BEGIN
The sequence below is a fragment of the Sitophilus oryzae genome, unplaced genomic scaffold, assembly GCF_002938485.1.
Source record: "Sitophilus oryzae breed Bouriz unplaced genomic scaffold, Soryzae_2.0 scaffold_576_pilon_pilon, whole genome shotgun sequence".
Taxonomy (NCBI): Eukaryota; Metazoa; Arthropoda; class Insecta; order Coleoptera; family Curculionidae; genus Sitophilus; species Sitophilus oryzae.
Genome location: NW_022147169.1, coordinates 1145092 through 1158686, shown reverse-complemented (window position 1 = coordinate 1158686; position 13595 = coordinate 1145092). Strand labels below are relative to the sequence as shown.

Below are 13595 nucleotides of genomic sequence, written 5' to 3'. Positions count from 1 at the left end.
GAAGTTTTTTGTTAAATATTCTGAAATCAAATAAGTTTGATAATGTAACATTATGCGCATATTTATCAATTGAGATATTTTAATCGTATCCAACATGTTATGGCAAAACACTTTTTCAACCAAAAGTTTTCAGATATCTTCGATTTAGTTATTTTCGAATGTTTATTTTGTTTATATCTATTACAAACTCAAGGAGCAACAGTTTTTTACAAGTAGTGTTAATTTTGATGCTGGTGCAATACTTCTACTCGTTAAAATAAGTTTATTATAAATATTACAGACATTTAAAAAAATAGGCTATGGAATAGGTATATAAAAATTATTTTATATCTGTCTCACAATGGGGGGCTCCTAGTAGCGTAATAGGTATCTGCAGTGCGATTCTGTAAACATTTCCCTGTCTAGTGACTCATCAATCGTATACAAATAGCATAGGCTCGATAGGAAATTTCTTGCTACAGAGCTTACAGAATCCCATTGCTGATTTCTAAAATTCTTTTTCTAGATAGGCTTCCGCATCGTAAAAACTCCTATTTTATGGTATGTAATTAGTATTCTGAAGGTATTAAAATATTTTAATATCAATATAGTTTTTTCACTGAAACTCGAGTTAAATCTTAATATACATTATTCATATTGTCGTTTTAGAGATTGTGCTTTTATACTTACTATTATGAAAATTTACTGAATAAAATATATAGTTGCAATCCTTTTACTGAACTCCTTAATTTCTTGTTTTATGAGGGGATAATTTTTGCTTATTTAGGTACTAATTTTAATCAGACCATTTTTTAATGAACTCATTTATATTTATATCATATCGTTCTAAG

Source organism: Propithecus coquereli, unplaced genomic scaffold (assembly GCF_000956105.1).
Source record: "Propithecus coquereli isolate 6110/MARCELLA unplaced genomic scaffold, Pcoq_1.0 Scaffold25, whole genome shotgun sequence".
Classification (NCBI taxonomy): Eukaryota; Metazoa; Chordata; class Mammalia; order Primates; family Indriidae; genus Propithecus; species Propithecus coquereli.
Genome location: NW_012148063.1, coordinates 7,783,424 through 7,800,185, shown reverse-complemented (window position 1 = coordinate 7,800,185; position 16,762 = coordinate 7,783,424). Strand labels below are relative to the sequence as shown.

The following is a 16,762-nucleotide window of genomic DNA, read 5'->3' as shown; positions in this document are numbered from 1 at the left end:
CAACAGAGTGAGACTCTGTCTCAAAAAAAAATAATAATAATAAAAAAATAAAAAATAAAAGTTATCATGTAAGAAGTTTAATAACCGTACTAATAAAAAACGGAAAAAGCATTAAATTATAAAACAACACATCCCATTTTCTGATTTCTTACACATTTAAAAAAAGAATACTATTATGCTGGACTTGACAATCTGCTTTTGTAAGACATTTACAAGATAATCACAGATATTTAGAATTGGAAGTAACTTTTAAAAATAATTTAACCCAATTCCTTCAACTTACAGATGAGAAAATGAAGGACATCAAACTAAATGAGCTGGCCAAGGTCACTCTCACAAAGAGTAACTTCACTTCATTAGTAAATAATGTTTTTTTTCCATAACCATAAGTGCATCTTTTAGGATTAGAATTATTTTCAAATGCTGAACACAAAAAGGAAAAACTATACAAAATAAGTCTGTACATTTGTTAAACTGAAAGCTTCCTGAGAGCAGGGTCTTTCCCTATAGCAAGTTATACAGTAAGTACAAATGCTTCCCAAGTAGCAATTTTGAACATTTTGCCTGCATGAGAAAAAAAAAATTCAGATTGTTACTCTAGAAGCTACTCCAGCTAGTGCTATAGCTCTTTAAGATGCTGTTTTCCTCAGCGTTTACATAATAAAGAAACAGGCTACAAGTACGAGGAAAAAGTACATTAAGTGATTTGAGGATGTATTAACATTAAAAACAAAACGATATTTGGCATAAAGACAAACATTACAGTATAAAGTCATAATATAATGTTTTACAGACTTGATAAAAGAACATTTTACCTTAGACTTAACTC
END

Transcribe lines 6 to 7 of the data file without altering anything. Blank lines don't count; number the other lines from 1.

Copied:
GAAGTTTTTTGTTAAATATTCTGAAATCAAATAAGTTTGATAATGTAACATTATGCGCATATTTATCAATTGAGATATTTTAATCGTATCCAACATGTTATGGCAAAACACTTTTTCAACCAAAAGTTTTCAGATATCTTCGATTTAGTTATTTTCGAATGTTTATTTTGTTTATATCTATTACAAACTCAAGGAGCAACAGTTTTTTACAAGTAGTGTTAATTTTGATGCTGGTGCAATACTTCTACTCGTTAAAATAAGTTTATTATAAATATTACAGACATTTAAAAAAATAGGCTATGGAATAGGTATATAAAAATTATTTTATATCTGTCTCACAATGGGGGGCTCCTAGTAGCGTAATAGGTATCTGCAGTGCGATTCTGTAAACATTTCCCTGTCTAGTGACTCATCAATCGTATACAAATAGCATAGGCTCGATAGGAAATTTCTTGCTACAGAGCTTACAGAATCCCATTGCTGATTTCTAAAATTCTTTTTCTAGATAGGCTTCCGCATCGTAAAAACTCCTATTTTATGGTATGTAATTAGTATTCTGAAGGTATTAAAATATTTTAATATCAATATAGTTTTTTCACTGAAACTCGAGTTAAATCTTAATATACATTATTCATATTGTCGTTTTAGAGATTGTGCTTTTATACTTACTATTATGAAAATTTACTGAATAAAATATATAGTTGCAATCCTTTTACTGAACTCCTTAATTTCTTGTTTTATGAGGGGATAATTTTTGCTTATTTAGGTACTAATTTTAATCAGACCATTTTTTAATGAACTCATTTATATTTATATCATATCGTTCTAAG

Source organism: Propithecus coquereli, unplaced genomic scaffold (assembly GCF_000956105.1).